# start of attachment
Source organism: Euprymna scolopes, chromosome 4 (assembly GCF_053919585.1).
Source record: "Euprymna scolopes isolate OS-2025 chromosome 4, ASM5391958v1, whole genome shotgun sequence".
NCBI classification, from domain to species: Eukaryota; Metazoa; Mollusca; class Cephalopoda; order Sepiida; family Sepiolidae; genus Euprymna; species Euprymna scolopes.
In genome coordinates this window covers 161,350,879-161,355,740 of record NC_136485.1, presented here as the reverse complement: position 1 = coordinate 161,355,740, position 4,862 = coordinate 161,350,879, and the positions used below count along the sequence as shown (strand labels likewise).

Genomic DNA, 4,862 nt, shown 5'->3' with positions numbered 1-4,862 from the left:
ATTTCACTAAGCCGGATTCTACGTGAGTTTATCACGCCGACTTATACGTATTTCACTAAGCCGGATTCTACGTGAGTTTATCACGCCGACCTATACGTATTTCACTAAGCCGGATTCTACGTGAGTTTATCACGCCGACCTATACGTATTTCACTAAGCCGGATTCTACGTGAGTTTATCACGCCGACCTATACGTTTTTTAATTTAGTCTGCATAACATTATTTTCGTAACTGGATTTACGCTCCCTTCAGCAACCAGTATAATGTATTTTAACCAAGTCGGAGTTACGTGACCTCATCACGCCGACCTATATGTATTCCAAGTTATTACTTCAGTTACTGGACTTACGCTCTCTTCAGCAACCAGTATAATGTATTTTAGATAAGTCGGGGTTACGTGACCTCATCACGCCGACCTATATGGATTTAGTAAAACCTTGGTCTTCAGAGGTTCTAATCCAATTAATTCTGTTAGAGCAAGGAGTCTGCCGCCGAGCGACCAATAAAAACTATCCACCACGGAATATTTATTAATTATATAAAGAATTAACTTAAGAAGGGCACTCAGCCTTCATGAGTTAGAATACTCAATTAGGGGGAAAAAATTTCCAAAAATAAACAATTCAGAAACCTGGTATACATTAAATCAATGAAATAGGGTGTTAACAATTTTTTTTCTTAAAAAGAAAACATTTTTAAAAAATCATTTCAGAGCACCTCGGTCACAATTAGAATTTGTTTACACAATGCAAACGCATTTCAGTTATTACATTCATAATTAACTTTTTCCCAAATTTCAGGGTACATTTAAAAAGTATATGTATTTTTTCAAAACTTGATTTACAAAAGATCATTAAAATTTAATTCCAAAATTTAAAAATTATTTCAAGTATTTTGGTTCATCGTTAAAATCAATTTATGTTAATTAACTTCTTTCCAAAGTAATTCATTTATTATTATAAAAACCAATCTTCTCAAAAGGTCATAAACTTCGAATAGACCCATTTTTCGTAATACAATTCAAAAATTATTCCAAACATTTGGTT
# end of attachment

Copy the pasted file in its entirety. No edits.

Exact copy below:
Source organism: Euprymna scolopes, chromosome 4 (assembly GCF_053919585.1).
Source record: "Euprymna scolopes isolate OS-2025 chromosome 4, ASM5391958v1, whole genome shotgun sequence".
NCBI classification, from domain to species: Eukaryota; Metazoa; Mollusca; class Cephalopoda; order Sepiida; family Sepiolidae; genus Euprymna; species Euprymna scolopes.
In genome coordinates this window covers 161,350,879-161,355,740 of record NC_136485.1, presented here as the reverse complement: position 1 = coordinate 161,355,740, position 4,862 = coordinate 161,350,879, and the positions used below count along the sequence as shown (strand labels likewise).

Genomic DNA, 4,862 nt, shown 5'->3' with positions numbered 1-4,862 from the left:
ATTTCACTAAGCCGGATTCTACGTGAGTTTATCACGCCGACTTATACGTATTTCACTAAGCCGGATTCTACGTGAGTTTATCACGCCGACCTATACGTATTTCACTAAGCCGGATTCTACGTGAGTTTATCACGCCGACCTATACGTATTTCACTAAGCCGGATTCTACGTGAGTTTATCACGCCGACCTATACGTTTTTTAATTTAGTCTGCATAACATTATTTTCGTAACTGGATTTACGCTCCCTTCAGCAACCAGTATAATGTATTTTAACCAAGTCGGAGTTACGTGACCTCATCACGCCGACCTATATGTATTCCAAGTTATTACTTCAGTTACTGGACTTACGCTCTCTTCAGCAACCAGTATAATGTATTTTAGATAAGTCGGGGTTACGTGACCTCATCACGCCGACCTATATGGATTTAGTAAAACCTTGGTCTTCAGAGGTTCTAATCCAATTAATTCTGTTAGAGCAAGGAGTCTGCCGCCGAGCGACCAATAAAAACTATCCACCACGGAATATTTATTAATTATATAAAGAATTAACTTAAGAAGGGCACTCAGCCTTCATGAGTTAGAATACTCAATTAGGGGGAAAAAATTTCCAAAAATAAACAATTCAGAAACCTGGTATACATTAAATCAATGAAATAGGGTGTTAACAATTTTTTTTCTTAAAAAGAAAACATTTTTAAAAAATCATTTCAGAGCACCTCGGTCACAATTAGAATTTGTTTACACAATGCAAACGCATTTCAGTTATTACATTCATAATTAACTTTTTCCCAAATTTCAGGGTACATTTAAAAAGTATATGTATTTTTTCAAAACTTGATTTACAAAAGATCATTAAAATTTAATTCCAAAATTTAAAAATTATTTCAAGTATTTTGGTTCATCGTTAAAATCAATTTATGTTAATTAACTTCTTTCCAAAGTAATTCATTTATTATTATAAAAACCAATCTTCTCAAAAGGTCATAAACTTCGAATAGACCCATTTTTCGTAATACAATTCAAAAATTATTCCAAACATTTGGTT